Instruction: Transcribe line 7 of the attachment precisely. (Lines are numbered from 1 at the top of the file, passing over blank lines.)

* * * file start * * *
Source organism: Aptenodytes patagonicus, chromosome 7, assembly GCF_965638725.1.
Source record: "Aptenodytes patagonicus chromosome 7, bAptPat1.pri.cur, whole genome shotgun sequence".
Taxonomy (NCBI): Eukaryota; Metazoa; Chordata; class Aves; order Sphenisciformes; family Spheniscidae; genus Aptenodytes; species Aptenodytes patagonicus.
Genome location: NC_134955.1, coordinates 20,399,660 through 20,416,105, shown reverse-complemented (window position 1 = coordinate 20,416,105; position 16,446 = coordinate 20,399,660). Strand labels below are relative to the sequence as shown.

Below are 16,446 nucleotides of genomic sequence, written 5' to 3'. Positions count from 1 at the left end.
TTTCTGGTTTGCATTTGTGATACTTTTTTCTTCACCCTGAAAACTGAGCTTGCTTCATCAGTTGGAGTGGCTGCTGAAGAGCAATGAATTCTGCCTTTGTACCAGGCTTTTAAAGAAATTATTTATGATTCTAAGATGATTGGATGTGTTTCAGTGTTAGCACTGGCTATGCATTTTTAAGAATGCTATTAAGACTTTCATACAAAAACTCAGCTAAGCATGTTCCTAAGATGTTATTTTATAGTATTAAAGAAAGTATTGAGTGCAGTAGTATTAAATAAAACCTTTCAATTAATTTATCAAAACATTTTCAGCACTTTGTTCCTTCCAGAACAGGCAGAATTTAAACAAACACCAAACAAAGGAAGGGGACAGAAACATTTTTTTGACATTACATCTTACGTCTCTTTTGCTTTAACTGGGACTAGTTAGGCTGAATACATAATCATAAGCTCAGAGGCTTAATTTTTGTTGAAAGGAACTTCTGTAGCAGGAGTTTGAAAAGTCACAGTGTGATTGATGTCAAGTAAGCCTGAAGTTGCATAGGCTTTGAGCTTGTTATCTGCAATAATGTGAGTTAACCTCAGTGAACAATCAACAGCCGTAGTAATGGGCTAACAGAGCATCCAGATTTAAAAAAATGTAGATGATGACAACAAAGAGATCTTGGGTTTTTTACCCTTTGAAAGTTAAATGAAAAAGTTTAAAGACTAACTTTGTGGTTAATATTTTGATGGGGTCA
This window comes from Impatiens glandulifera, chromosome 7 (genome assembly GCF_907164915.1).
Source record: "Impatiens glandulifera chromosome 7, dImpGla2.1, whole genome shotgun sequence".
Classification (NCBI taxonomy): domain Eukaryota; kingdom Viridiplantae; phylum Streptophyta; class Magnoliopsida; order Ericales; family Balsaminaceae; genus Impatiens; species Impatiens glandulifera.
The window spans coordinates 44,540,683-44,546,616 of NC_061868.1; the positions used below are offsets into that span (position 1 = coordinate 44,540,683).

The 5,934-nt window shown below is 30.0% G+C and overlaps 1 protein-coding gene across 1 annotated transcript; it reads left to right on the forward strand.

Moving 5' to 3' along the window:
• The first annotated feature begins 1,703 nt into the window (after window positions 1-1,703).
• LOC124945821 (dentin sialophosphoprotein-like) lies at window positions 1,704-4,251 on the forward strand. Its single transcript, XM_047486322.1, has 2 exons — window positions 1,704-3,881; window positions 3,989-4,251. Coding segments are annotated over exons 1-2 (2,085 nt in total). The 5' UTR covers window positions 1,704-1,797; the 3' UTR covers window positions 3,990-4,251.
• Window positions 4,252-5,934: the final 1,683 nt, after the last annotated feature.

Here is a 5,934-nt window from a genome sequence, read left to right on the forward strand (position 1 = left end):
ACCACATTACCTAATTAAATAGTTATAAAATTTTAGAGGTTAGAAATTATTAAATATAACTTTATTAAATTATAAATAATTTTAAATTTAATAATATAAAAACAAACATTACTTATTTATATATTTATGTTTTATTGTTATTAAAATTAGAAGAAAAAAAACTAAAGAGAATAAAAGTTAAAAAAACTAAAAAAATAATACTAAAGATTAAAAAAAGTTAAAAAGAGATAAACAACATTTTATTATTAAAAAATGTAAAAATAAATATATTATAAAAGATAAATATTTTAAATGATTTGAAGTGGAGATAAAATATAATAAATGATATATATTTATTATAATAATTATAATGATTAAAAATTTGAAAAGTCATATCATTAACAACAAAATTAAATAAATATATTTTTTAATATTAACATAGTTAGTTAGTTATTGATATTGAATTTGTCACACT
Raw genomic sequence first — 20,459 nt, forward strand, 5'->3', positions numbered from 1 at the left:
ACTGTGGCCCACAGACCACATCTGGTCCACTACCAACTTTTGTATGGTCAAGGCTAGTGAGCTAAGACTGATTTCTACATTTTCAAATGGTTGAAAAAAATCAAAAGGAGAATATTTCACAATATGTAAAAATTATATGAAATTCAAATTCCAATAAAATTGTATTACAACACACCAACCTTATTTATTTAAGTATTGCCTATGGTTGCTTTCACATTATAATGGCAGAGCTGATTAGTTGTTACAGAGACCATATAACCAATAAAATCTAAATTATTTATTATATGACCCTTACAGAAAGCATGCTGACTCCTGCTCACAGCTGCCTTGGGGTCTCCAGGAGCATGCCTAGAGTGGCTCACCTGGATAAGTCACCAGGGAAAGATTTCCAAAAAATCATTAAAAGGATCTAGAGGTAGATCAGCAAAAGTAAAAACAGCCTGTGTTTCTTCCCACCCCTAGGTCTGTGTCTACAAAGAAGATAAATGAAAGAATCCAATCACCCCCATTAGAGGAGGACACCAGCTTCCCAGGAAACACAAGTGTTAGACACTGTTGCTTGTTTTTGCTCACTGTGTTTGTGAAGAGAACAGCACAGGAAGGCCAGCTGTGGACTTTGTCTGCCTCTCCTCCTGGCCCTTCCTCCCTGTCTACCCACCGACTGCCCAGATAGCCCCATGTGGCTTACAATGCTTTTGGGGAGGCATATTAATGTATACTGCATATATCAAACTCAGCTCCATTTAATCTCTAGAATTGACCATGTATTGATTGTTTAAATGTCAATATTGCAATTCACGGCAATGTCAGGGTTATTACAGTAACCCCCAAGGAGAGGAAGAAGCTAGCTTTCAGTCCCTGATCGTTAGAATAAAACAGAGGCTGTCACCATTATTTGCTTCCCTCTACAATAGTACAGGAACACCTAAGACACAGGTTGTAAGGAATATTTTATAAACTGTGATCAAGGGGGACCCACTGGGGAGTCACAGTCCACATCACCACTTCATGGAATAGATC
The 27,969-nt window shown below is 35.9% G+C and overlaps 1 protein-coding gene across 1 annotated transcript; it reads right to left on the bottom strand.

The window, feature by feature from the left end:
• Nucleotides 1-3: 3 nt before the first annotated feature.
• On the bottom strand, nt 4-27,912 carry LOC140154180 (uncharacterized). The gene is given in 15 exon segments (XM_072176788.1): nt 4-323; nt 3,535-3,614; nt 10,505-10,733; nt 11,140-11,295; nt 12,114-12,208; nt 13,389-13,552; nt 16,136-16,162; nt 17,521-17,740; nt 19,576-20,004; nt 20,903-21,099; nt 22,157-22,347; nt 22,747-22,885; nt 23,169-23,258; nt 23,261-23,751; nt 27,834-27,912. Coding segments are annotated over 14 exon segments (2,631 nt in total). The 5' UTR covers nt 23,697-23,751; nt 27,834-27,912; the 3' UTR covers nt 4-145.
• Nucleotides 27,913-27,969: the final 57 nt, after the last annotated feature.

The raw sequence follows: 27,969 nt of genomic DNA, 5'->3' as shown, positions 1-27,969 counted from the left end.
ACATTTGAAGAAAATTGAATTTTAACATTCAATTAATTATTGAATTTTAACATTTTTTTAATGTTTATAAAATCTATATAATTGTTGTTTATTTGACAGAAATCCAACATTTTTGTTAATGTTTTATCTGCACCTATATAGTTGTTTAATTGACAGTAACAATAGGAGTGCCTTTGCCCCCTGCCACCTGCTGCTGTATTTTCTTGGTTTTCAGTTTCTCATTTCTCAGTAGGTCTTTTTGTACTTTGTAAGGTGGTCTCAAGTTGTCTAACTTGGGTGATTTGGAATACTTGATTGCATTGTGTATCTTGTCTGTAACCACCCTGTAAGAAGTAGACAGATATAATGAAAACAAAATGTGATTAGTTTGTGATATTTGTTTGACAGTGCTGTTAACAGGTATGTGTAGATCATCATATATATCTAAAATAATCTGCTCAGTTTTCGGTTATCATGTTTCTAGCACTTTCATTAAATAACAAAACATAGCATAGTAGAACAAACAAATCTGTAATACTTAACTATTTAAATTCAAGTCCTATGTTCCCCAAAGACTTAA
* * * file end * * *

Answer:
This window comes from Impatiens glandulifera, chromosome 7 (genome assembly GCF_907164915.1).